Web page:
Industry is confident despite recession
A new report by the Service Desk Institute (SDI) has revealed that job satisfaction in the IT Service Management (ITSM) industry is on the rise.
SDI’s UK IT Service Desk Salary Survey 2008 questioned 257 ITSM professionals across the UK.
The survey found that over half (52%) of ITSM professionals are satisfied with their salary. 46% of male respondents are very or mostly satisfied with their salary while 49% of women felt the same way.
The survey also found that 55% of ITSM professionals feel valued by senior management.
Howard Kendall, Chairman of SDI, said: “Historically, ITSM has battled poor retention and low job satisfaction but these survey results show that the industry has turned a significant corner in recent years. Organisations are increasingly realising the value that the IT service desk brings to their business, and this is reflected in competitive salaries and real opportunity for career development.”
“The fact that the majority of professionals at all levels are content with their salary and incentive packages, as well as feeling valued in their role, shows they are finally getting the recognition they deserve from employers.”
Of respondents, 65% believe the economic climate will not have an impact on staffing levels and 41% are certain that it will not hinder the growth of their service desks. This is despite figures showing that over a third of recruitment budgets have been reduced.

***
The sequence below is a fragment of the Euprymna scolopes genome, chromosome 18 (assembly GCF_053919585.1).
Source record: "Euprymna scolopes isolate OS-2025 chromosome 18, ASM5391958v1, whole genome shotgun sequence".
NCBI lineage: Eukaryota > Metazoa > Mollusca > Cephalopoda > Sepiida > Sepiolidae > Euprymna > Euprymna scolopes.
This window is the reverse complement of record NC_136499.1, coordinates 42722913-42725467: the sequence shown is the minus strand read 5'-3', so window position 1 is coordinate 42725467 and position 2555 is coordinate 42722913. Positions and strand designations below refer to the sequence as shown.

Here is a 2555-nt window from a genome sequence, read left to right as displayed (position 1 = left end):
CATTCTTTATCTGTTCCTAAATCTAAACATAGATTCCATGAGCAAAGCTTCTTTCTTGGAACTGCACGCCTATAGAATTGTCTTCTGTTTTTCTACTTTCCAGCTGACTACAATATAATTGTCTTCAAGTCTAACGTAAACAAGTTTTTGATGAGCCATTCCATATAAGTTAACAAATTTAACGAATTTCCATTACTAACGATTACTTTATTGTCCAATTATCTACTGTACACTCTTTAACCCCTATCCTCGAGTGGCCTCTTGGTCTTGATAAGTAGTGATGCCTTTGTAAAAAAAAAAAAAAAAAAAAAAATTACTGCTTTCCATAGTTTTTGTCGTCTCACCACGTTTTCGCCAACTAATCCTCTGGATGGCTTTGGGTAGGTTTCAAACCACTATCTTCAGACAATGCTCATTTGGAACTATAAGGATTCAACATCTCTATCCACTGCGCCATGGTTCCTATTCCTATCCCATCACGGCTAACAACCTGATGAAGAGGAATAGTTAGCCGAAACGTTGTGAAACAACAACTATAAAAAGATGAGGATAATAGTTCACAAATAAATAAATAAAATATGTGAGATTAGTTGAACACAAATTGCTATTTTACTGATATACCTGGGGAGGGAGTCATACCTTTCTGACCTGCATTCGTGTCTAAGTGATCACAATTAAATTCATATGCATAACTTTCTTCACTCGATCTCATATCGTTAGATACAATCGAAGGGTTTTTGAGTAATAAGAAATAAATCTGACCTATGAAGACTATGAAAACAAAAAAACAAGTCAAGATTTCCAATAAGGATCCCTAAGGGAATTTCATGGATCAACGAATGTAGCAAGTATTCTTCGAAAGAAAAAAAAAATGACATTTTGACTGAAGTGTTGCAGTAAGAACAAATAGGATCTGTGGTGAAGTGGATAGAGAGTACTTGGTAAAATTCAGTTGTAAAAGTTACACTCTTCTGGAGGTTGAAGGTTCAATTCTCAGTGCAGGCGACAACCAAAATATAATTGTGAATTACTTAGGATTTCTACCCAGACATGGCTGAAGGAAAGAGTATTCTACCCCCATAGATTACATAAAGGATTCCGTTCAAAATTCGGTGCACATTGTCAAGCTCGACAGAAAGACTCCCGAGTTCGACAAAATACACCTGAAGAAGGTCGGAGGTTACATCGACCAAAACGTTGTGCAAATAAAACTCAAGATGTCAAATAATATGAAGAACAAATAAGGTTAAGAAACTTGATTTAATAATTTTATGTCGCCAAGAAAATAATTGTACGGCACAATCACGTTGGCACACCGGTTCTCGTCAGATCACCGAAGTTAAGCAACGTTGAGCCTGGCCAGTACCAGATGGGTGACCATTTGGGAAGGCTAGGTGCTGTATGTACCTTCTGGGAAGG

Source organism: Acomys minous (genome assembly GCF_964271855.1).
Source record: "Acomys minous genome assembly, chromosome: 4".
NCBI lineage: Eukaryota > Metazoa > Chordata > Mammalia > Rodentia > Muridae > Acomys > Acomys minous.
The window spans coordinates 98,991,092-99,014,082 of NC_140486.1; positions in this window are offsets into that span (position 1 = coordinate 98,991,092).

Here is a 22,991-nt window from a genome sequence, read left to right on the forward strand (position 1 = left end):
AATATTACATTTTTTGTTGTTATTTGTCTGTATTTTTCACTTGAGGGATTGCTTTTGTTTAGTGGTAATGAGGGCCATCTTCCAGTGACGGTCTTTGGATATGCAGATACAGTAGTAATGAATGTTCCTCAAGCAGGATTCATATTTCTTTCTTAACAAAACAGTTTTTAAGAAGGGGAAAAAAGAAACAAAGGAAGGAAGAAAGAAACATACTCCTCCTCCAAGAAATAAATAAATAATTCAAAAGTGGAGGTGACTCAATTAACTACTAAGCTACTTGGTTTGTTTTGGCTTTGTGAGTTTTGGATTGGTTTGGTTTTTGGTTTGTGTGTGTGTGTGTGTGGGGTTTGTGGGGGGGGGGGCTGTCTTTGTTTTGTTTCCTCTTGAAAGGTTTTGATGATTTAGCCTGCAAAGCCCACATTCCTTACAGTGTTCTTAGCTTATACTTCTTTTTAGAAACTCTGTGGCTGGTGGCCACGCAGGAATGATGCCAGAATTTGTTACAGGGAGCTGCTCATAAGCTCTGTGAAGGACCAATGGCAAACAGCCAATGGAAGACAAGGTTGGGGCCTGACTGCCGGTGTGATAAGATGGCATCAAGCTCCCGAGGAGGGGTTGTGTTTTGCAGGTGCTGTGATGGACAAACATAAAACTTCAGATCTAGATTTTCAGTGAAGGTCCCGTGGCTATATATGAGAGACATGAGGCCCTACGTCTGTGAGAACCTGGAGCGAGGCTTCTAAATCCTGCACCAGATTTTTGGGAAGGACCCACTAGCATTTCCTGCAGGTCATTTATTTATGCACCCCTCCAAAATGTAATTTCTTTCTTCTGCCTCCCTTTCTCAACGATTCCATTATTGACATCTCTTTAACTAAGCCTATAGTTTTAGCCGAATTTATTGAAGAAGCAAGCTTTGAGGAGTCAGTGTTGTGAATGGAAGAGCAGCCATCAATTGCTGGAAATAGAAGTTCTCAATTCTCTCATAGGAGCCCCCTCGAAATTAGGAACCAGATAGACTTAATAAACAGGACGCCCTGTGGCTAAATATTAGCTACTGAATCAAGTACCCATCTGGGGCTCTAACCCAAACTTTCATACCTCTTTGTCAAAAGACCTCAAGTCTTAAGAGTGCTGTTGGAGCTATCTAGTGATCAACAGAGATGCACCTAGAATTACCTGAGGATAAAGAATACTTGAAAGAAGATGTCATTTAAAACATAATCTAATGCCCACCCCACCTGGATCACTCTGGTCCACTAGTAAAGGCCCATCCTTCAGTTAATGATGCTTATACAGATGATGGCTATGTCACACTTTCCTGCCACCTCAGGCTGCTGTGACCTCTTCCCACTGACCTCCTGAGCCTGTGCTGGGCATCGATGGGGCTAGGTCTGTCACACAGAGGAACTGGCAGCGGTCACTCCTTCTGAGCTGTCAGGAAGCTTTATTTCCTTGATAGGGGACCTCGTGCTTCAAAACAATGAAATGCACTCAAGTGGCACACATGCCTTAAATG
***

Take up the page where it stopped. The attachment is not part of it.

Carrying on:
SDI has pointed to the fact that 37% of respondents were female as evidence that the industry is proving to be an attractive career choice for women.
Kendall said: “Great steps have been made in encouraging women to become ITSM professionals, and part of this is the industry’s acknowledgement that IT service desks need to contain a balance of soft, communication and technical skills.”
However, the survey also found there is a pay imbalance between the genders, with a disparity in pay of 4.5% at IT Service Desk Manager level.
“The results also highlight that ensuring pay parity continues to be a priority. The difference in pay levels may be far less than they have been previously, but the issue is still on the table despite almost two decades of efforts to redress the balance,” said Kendall.